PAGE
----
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PNS Daily Newscast - September 29, 2020 

Trump tax revelations point to disparity in nation's tax system; Pelosi and Mnuchin make last-ditch effort at pandemic relief.

2020Talks - September 29, 2020 

Today's the first presidential debate in Cleveland, Ohio. And a British news show reports a Trump campaign effort to suppress the Black vote in 2016.

Time to Perform a Health Check on Your “Stuff”

September 16, 2009

OAKLAND, Calif. - Californians now have a way to "check their stuff," on a new Web site that lists the hazardous chemicals found in everyday products - from children's toys to women's handbags, to pet products and more.

Starting today (Wed., Sept. 16), the site includes tests results for more than 5,000 common items that can alert consumers to the potential dangers of lead, mercury and other hazardous chemicals.

Michael Green, executive director of the Oakland-based Center for Environmental Health, says the information is useful because so many consumers find themselves in "buyer-beware" situations.

"They don't necessarily have the information available to them to know which products are safe and which are not. And they assume that the government is making sure that there are not unsafe products on the shelves."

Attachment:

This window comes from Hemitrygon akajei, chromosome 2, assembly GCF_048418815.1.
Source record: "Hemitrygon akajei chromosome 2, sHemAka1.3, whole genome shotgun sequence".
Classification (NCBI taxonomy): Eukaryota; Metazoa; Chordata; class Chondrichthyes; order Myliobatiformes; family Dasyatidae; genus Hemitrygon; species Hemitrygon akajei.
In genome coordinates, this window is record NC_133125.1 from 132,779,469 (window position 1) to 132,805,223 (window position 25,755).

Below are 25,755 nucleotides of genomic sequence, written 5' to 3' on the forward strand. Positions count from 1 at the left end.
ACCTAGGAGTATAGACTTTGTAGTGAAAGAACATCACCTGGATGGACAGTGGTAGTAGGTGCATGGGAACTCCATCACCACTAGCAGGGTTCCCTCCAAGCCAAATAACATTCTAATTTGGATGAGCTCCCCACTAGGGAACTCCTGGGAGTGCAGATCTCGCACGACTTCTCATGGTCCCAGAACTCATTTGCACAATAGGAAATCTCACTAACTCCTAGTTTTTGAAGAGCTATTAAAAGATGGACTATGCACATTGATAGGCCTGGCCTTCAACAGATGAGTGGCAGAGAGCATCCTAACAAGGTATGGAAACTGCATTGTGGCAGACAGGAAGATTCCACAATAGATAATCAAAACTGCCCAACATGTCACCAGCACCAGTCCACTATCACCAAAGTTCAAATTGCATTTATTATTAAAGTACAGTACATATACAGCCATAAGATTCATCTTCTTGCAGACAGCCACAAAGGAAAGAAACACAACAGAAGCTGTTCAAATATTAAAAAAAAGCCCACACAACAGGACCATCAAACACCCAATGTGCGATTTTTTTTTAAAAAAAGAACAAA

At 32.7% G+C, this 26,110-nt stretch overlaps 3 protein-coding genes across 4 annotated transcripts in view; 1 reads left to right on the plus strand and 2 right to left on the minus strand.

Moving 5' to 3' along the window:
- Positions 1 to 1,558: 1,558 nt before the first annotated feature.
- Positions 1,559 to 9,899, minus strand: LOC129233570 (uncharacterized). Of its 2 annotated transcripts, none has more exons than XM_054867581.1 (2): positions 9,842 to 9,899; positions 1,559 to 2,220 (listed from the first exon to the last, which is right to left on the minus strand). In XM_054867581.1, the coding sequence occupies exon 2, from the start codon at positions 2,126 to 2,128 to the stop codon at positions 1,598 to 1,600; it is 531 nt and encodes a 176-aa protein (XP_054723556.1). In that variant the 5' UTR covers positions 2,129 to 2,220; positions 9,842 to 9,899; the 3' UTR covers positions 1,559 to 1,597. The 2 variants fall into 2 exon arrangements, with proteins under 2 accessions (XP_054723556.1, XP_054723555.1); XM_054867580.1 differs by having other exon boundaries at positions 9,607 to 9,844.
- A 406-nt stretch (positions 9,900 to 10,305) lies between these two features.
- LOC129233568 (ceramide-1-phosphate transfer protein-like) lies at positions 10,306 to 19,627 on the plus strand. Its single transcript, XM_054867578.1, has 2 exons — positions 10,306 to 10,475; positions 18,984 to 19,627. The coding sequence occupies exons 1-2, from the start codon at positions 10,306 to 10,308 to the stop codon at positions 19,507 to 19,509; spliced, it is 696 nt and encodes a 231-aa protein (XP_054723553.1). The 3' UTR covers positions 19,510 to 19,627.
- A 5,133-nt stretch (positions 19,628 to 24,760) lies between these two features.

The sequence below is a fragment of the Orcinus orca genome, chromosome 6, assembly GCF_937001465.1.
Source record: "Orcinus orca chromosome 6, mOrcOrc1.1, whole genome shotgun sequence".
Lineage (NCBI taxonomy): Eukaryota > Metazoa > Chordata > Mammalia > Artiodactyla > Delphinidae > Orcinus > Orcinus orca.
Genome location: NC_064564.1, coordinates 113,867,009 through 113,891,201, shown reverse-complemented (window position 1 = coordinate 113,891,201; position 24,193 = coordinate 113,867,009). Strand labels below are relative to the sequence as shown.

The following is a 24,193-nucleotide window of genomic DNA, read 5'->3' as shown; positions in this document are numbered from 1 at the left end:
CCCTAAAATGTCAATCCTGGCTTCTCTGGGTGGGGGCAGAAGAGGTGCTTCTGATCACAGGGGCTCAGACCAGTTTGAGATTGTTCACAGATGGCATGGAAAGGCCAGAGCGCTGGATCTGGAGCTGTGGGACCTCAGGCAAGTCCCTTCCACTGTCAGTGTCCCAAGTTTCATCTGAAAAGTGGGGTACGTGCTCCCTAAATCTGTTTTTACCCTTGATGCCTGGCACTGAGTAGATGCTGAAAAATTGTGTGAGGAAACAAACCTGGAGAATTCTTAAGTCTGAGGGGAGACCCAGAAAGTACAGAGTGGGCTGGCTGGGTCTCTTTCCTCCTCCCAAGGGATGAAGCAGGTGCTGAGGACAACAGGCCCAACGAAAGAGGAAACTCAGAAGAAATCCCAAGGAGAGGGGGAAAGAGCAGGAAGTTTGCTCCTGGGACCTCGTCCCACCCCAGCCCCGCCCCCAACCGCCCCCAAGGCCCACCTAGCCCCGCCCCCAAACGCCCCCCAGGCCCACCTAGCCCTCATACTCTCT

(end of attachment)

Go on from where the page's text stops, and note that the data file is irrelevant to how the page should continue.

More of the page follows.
Congress is gearing up to reform the Toxic Substances Control Act, a law Green describes as "out-of-date," but it may take a while. He believes the law should be changed to require manufacturers to take greater responsibility for product safety. In the meantime, he explains, many consumer products aren't tested, adequately or frequently enough, for toxic content. In his opinion, the solution is a stronger federal policy.

"That comprehensive chemical policy would require companies to provide this kind of information about the toxic chemicals in their products, and there's legislation currently in Washington that's winding its way through committees right now, to accomplish that."

Representatives of the chemical industry have suggested they could support stricter testing and information requirements, but they have cautioned lawmakers against making dramatic changes to a law that, in their view, has worked well for the past three decades.

Lori Abbott, Public News Service - CA